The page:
Will we be eating popcorn on Mars in years to come? Year 5 pupil Charlotte believes we may well be, and as a consequence has had her idea selected in the MARSBalloon project to be sent up into the sky via a mission to Mars simulation.
What might we be doing on Mars in the future?
Charlotte’s ‘Corn Kernels’ experiment has been chosen by the spacecraft engineers at Thales Alenia Space UK to win the MARSBalloon 2021 Primary School Engineers’ Choice Award! This Summer, a balloon containing another 150 pupil ideas, will be launched into the sky, with the aim of testing anything that humans or robots will be doing on Mars in the future.
Yeast, ink, hand gel and seeds
“The pupils who took part in the MARSBalloon project from year 5 and 6 came up with some brilliant ideas including – yeast, ink, hand gel and seeds. However, the winning one was a very original idea looking at how popcorn may be altered under the extreme conditions of space.”~ Mrs Louise Foster, KS2 Junior School Teacher.
The MARSBalloon team explains that the capsule containing the pupils’ ideas will be sent “at an altitude of 30km, more than twice the height of commercial airliners, to above 99% of Earth’s atmosphere. Along the way they will experience conditions very similar to the surface of Mars including temperatures of -50°C, pressures 1/100th that of sea level and an increased radiation dose. […] This STEM project allows children to test the response of electronics, materials, plants and even food to the conditions outside of a future Mars base, helping future explorers to prepare for this strange and hostile environment. The whole flight lasts approximately four hours and the MARSBalloon team will chase after the balloon to recover the experiments after landing, allowing them to be returned for analysis.”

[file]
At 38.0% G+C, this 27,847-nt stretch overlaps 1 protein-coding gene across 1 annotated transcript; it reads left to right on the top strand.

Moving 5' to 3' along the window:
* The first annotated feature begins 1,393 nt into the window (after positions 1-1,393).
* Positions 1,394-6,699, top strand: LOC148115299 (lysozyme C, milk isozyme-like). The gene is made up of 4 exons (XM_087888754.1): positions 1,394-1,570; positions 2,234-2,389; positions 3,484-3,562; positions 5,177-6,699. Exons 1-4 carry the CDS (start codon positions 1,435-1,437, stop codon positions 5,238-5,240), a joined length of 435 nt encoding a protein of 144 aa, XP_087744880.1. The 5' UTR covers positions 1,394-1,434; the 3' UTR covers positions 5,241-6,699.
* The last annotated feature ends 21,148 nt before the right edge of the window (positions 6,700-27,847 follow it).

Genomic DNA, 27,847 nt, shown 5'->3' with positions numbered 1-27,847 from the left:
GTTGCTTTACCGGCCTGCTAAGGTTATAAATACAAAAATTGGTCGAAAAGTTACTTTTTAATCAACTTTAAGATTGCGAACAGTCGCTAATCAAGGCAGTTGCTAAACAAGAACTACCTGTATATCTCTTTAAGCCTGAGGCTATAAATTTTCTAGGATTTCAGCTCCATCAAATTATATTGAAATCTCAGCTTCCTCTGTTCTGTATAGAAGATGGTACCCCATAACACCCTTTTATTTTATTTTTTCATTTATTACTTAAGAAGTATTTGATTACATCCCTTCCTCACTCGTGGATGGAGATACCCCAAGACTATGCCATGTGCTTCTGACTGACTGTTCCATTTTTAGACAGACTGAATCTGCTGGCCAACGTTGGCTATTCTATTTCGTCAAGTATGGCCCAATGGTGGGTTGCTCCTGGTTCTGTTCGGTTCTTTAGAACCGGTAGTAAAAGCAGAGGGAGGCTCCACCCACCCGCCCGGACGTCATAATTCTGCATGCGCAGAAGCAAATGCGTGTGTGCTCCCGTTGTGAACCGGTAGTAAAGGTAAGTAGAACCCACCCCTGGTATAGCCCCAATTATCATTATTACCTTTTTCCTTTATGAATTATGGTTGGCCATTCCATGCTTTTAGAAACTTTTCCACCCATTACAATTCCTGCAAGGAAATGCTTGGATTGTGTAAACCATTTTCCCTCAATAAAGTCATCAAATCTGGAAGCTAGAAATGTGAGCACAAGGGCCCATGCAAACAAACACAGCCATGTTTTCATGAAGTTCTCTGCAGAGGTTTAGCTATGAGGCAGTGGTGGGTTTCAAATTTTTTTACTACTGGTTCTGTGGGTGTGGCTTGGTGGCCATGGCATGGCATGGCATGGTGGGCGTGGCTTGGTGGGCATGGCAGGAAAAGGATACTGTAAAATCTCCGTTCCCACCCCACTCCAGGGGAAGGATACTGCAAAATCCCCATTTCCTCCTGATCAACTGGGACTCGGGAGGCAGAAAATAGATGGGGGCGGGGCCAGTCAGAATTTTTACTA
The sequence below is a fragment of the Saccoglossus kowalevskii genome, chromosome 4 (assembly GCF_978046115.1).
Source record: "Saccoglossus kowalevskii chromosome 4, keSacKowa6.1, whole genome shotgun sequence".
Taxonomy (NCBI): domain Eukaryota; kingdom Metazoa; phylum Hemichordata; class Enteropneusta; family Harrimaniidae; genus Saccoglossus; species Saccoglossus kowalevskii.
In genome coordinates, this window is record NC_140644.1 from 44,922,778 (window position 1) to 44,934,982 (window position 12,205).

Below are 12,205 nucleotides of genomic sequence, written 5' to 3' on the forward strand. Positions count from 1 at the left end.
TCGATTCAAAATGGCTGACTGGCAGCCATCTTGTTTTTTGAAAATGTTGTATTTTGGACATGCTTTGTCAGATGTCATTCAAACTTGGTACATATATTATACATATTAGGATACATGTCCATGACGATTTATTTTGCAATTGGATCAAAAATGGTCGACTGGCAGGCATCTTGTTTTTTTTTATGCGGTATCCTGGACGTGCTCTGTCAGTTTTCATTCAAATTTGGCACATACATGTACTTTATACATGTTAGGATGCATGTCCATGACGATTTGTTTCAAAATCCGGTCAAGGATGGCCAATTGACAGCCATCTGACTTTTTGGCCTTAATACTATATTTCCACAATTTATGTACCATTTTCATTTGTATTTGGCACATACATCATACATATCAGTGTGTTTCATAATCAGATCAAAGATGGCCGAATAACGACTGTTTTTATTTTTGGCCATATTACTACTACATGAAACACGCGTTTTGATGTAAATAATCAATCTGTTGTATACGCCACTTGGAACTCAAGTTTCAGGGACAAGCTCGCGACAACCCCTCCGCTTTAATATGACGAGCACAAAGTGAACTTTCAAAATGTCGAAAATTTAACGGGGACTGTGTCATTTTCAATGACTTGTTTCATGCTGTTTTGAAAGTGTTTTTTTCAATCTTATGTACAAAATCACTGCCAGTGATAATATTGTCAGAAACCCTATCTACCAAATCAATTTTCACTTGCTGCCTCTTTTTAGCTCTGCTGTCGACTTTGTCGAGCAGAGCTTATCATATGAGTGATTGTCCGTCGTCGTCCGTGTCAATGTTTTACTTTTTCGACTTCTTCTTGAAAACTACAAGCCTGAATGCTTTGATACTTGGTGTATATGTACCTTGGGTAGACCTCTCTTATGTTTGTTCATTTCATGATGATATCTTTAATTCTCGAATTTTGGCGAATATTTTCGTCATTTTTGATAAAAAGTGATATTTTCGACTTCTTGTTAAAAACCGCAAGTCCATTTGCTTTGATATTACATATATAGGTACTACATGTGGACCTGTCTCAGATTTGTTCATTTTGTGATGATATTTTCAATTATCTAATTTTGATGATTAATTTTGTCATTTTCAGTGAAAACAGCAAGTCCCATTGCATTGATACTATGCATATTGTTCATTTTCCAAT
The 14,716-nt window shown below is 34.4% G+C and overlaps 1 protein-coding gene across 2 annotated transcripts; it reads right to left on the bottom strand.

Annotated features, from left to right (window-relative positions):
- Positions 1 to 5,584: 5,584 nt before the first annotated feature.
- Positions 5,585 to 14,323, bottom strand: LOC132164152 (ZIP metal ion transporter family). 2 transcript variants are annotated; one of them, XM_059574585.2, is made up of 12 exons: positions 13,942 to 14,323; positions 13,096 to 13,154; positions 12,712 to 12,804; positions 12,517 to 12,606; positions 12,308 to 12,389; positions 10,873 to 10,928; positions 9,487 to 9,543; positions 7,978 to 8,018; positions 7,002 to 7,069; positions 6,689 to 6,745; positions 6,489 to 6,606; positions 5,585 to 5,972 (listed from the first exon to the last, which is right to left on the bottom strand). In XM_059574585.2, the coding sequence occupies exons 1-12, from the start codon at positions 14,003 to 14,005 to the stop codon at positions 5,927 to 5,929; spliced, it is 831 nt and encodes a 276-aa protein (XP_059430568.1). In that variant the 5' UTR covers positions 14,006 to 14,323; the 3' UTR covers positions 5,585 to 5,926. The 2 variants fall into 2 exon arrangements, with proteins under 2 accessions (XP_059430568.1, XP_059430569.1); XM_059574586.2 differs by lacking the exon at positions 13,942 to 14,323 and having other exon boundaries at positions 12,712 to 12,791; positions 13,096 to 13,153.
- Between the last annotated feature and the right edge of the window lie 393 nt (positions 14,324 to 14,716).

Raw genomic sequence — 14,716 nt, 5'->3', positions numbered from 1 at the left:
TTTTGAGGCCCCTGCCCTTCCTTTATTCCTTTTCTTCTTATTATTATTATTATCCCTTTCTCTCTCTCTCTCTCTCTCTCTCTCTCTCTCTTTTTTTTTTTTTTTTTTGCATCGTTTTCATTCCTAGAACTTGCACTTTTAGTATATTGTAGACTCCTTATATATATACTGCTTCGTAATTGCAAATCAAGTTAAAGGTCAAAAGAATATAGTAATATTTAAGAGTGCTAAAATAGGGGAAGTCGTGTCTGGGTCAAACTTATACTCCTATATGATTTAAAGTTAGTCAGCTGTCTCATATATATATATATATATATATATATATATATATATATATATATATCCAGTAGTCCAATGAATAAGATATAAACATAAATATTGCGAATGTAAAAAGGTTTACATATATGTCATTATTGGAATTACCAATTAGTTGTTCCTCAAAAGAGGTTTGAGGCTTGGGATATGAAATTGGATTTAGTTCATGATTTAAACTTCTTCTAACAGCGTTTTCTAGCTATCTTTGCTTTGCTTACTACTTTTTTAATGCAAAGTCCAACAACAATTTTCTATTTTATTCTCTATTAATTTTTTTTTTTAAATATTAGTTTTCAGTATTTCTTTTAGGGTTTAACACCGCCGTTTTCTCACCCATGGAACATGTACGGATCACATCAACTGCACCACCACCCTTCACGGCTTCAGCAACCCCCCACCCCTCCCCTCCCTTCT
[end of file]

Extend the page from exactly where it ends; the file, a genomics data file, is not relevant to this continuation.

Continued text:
How will corn kernels pop in space?
Charlotte explains how she thought up the idea of exploring the behaviour of corn kernels on Mars: “When I first heard about the Mars Space project I thought about hand gel but thought it would be too complicated and messy. I was talking to my Dad about ideas and came up with the popcorn. I watched a few videos at how water vapour affects how popcorn ‘pops’. I’ve also got a control one at home that I can cook alongside the one that went to space. I enjoyed decorating them to look like sweetcorn.”
Charlotte’s Hand Made Corn Kernel Prototype
Judges described Charlotte’s idea a “wonderfully well thought out experiment that applied the proper scientific rigour we’d expect from our future Martians!”